ACE2 Activity Assay
The ACE2 and ACE activity of the VSMCs exposed to cyclic mechanical stretch was determined as described previously (Liu et al., 2011). A reagent, 7-Mca-YVADAPK (Dnp) (R&D Systems, Minneapolis, United States), which is cleaved by ACE2, was used as a fluorogenic substrate. Ten μg total protein extracts were incubated with 1.0 μmol/L 7-Mca-YVADAPK (Dnp) in a final volume of 100 μL reaction buffer at room temperature. EDTA (1 mmol/L) and human ACE2 (25 ng) (R&D Systems, Minneapolis, MN, United States) were designed as negative and positive controls, respectively. Fluorescence kinetics was measured for 4 h by the use of Varioskan Flash (Thermo Fisher Scientific, Worcester, MA, United States) at an excitation wavelength of 320 nm and an emission wavelength of 400 nm. ACE2 activity was defined as the difference in fluorescence with or without the ACE2 inhibitor DX600 (1 μmol/L, Phoenix Pharmaceuticals, Belmont, CA, United States). Data were calculated from triplicate wells and presented as fluorescence unit per hour and normalized to milligram tissue protein.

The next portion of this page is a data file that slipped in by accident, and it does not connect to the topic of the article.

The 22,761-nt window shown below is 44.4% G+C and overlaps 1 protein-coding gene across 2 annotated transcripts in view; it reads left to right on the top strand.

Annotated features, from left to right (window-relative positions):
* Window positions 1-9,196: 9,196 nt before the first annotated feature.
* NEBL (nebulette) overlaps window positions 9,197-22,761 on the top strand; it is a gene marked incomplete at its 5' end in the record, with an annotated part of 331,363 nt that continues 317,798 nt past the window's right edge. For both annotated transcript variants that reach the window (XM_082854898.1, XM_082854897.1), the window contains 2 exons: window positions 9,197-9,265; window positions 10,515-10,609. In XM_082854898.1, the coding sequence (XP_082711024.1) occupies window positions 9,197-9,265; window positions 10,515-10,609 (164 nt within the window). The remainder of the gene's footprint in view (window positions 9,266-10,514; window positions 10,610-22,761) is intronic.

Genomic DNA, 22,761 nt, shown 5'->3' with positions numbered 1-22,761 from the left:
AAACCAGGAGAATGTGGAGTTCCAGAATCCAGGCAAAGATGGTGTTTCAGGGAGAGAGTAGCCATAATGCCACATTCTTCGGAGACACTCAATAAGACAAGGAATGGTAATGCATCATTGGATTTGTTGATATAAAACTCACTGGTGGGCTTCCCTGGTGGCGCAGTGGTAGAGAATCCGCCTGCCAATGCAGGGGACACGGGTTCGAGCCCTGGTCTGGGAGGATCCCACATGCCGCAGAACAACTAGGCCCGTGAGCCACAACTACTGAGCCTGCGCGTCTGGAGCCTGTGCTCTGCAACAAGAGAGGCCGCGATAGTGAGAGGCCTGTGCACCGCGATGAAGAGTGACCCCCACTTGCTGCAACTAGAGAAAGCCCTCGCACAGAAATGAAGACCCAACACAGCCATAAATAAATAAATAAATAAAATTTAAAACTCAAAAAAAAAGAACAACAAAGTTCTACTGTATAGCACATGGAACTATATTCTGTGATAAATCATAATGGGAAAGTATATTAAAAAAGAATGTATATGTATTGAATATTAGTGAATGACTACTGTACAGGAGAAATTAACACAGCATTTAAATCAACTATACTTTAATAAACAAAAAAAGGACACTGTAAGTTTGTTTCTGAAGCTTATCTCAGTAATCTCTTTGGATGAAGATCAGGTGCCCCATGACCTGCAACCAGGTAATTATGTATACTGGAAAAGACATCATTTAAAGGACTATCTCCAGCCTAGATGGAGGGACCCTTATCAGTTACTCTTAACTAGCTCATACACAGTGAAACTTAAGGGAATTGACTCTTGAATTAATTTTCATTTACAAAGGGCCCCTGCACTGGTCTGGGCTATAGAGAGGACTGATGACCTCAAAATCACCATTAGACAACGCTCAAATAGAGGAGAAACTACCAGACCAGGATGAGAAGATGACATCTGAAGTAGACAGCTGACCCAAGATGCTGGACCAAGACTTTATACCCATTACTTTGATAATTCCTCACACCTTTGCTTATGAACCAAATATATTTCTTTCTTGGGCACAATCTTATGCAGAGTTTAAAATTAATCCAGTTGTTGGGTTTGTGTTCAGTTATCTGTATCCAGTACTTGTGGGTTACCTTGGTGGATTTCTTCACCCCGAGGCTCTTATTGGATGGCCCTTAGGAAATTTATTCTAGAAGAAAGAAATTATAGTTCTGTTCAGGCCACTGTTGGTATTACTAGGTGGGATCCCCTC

The VSMCs were subjected to mechanical stretch at the indicated time points and then harvested. The cytoplasmic proteins were extracted using a commercial kit (Pierce), and the protein concentration was determined by bicinchoninic acid assay. The cytoplasmic proteins from each well were stored at −80°C. AngII and Ang-(1–7) levels were evaluated by commercial ELISA kits (AngII-SPI-BIO, France, and Ang 1–7-Bachem, United States, respectively).
Construction of Adenovirus Vector
To achieve adenovirus-mediated ACE2 overexpression, the adenoviral vector was purchased from GenePharma Co. Ltd. (Shanghai, China), and the full-length coding sequence of human ACE2 C-terminally tagged with green fluorescent protein (GFP) was cloned into the vector. A vector cloned with GFP alone was used as the negative control (NC).
Bromodeoxyuridine Incorporation Assay
Bromodeoxyuridine (BrdU) incorporation assays were used to determine VSMC proliferation. Cells at passages 4–7 were seeded onto six-well Bioflex plates coated with collagen I and underwent different levels of mechanical stretch. The cells were treated with BrdU labeling medium for 6 h and were fixed with an ethanol fixative at -20°C, incubated at 4°C with anti-BrdU working solution overnight, and then stained with anti-mouse-Ig-fluorescein antibody for 30 min and DAPI for 8 min to label the nuclei. Then, the cells were examined using a microscope.